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Page:The Works of Lord Byron (ed. Coleridge, Prothero) - Volume 3.djvu/464

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POEMS 1814-1816.

All their chains were light to me,
Gazing on thy soul unbent.


Would the sycophants of him
Now so deaf to duty's prayer,[1]
Were his borrowed glories dim,
In his native darkness share?
Were that world this hour his own,
All thou calmly dost resign,
Could he purchase with that throne
Hearts like those which still are thine?[2]


My Chief, my King, my Friend, adieu!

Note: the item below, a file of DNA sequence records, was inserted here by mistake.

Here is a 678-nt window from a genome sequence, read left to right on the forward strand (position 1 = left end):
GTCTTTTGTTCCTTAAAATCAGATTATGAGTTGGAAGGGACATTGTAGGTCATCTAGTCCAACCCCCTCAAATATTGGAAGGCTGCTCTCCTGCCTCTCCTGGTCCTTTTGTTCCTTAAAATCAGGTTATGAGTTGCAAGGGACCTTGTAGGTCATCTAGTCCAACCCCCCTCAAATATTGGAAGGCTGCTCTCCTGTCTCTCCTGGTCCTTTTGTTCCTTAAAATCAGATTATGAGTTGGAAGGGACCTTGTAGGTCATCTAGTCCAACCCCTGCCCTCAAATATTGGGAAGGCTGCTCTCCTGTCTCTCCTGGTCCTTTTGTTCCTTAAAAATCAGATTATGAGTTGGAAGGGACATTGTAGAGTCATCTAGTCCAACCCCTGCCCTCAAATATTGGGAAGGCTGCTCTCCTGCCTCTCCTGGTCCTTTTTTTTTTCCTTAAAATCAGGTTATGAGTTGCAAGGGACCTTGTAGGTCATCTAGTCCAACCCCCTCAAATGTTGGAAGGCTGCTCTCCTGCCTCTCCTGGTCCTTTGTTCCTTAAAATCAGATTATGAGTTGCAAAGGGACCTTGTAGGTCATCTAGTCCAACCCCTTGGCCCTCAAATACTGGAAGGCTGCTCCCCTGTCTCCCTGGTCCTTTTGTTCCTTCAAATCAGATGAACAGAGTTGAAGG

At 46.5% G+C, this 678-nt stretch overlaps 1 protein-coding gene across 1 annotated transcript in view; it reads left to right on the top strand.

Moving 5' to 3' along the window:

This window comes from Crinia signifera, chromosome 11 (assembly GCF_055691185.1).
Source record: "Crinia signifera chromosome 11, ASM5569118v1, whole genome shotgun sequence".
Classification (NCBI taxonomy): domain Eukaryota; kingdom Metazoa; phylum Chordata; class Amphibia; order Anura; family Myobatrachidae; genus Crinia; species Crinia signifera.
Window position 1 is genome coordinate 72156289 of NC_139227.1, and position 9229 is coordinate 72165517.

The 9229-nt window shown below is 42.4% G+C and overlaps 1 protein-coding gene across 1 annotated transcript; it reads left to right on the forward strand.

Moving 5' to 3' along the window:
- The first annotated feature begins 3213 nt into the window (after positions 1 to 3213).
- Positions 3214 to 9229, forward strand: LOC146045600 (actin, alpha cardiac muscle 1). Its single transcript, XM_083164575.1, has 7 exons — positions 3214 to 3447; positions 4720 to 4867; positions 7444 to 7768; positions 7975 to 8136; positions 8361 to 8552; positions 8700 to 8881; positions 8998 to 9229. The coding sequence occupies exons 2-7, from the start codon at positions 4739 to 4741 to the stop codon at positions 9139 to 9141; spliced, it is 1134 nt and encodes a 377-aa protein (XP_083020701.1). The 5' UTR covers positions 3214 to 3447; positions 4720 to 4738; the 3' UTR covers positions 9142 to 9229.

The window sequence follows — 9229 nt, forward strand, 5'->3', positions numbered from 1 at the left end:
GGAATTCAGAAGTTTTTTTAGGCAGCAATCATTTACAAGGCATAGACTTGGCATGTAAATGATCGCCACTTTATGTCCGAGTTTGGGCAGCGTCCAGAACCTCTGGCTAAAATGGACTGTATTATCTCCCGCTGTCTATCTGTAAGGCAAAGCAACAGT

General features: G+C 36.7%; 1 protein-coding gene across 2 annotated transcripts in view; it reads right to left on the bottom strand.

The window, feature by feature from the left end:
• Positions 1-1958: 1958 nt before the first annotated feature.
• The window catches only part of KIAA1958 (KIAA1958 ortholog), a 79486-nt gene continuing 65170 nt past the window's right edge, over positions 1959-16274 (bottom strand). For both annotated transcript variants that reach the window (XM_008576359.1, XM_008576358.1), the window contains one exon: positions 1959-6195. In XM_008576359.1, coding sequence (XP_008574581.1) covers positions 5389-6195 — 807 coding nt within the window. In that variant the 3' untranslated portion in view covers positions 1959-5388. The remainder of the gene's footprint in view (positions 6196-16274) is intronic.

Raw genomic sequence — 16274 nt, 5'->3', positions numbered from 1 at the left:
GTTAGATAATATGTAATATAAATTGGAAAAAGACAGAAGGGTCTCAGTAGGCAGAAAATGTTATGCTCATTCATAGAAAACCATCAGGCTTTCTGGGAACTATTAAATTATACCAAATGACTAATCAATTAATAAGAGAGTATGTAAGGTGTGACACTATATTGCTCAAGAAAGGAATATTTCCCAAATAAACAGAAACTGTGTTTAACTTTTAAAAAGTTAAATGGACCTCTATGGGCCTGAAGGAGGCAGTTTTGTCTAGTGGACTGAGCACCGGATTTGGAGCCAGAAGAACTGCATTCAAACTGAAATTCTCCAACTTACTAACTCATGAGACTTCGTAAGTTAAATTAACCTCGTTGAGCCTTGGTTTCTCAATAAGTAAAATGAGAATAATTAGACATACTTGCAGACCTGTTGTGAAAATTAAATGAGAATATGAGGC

Never did I droop before;
Never to my Sovereign sue,
As his foes I now implore:
All I ask is to divide
Every peril he must brave;
Sharing by the hero's side
His fall—his exile—and his grave.[3]

[First published, Poems, 1816.]

  1. —— to Friendship's prayer.—[MS.]
  2. 'T would not gather round his throne
    Half the hearts that still are thine.—[MS.]

  3. Let me but partake his doom,
    Be it exile or the grave.
    or, All I ask is to abide
    All the perils he must brave,
    All my hope was to divide.—[MS.]
    or, Let me still partake his gloom,
    Late his soldier, now his slave
    Grant me but to share the gloom
    Of his exile or his grave.—[MS.]